Further Research into my Idea

Jared Ficklin is a designer and has a passion for visualising music. My idea revolves around being able to visualise music and capture that in an image, so I have researched into Ficklins work.

For more on Ficklin see https://reasons.to/2011/brighton/speakers/jared-ficklin and his website https://www.frogdesign.com/ )

New ways to see music (with colour! and fire!)

Ficklin’s presentations shows different ways to ‘see’ music and sound. First he uses a Rubens tube. This is a long tube of metal with holes bored into the top, connected to a tank of propane. When different frequencies are played through the tube the fire from the holes adjust to the sound.

Rubens Tube

(See https://www.youtube.com/watch?v=gpCquUWqaYw and https://powermountainengineering.org/projects/rubens-tube/ for more)

He goes on to use a similar product, a flame table. This shows sound and frequency in a different way. Instead of just showing just amplitude and frequency it is more articulate in its representation of sound.

Flame Table

Rendering songs

He began by rendering the frequencies of one band’s song and then the rest, he then compiled these into one visual impression;

Redering Smells like Teen Spirit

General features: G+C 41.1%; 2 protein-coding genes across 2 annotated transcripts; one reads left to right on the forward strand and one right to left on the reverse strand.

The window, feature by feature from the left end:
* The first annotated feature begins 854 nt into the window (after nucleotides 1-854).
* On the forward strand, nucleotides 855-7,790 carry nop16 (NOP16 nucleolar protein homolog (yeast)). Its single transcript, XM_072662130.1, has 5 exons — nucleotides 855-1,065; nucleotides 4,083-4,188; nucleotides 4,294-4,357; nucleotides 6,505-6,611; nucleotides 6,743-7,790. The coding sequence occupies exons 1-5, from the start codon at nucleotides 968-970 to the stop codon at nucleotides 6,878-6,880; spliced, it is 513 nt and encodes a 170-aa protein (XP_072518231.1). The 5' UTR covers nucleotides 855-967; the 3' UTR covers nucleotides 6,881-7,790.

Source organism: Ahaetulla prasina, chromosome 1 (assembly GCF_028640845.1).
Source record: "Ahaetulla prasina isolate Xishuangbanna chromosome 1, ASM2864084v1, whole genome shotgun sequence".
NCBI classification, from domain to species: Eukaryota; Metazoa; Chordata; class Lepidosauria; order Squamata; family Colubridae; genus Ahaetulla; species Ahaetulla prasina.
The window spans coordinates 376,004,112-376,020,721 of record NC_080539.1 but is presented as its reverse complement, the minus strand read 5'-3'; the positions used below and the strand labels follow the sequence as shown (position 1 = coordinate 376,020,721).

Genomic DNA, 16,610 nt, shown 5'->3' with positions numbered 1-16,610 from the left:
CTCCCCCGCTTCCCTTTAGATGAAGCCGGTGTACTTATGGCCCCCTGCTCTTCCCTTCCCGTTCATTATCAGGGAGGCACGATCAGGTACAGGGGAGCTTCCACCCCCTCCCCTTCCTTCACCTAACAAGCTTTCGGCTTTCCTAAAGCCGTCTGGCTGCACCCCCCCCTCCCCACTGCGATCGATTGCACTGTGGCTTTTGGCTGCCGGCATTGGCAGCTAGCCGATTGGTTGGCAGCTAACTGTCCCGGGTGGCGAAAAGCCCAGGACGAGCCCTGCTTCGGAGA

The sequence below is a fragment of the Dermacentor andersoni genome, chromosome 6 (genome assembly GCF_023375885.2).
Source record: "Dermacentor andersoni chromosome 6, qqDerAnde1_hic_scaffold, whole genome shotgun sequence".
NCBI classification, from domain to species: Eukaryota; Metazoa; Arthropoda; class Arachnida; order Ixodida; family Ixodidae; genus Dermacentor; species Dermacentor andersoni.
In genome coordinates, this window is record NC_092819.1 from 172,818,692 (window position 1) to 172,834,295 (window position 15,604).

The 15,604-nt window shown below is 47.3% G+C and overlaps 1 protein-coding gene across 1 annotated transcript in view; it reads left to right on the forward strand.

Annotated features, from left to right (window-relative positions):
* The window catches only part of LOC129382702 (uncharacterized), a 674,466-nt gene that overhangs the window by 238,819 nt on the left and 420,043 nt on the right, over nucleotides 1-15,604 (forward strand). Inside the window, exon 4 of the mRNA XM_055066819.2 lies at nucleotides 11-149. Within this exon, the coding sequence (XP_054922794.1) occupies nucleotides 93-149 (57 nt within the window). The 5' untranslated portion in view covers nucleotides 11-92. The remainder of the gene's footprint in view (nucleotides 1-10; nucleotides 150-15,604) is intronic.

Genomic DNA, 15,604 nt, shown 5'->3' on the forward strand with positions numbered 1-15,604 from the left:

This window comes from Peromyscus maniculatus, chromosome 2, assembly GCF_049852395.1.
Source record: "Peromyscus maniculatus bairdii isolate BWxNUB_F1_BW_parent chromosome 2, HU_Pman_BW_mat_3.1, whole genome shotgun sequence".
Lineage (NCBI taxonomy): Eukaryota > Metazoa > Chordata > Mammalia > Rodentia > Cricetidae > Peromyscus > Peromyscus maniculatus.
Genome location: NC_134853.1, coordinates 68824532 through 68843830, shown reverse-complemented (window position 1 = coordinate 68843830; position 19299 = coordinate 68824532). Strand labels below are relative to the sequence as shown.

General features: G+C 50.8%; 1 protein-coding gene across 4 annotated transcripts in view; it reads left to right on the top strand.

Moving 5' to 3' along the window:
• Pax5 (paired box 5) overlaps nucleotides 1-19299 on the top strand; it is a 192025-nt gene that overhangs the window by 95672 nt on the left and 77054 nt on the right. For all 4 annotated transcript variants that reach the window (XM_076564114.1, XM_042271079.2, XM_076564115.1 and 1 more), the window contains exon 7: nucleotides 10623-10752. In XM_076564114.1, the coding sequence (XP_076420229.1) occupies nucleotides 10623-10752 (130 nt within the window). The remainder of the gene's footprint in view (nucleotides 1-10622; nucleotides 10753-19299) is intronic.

Just by looking at other song’s sound waves, it can be identified which song a Nirvana fan would enjoy just based on how the waveforms look.

Video opening

He finishes up this presentation by talking about the TED talk opening. Just by having the sound waves seen in real time, even without hearing anything, separate parts of the audio can be seen.

TED talk sound waves

This final idea comes into what I wanted to capture in the radio recording booth with the various audio levels in the studio. Ficklin thinks this concept is exciting, as he says, “You can get the tone and the timbre and the pace of the speech, things that you can’t get out of closed captioning.”

Visualising sound is another way to enjoy it and this is what I want to capture in my final project. 

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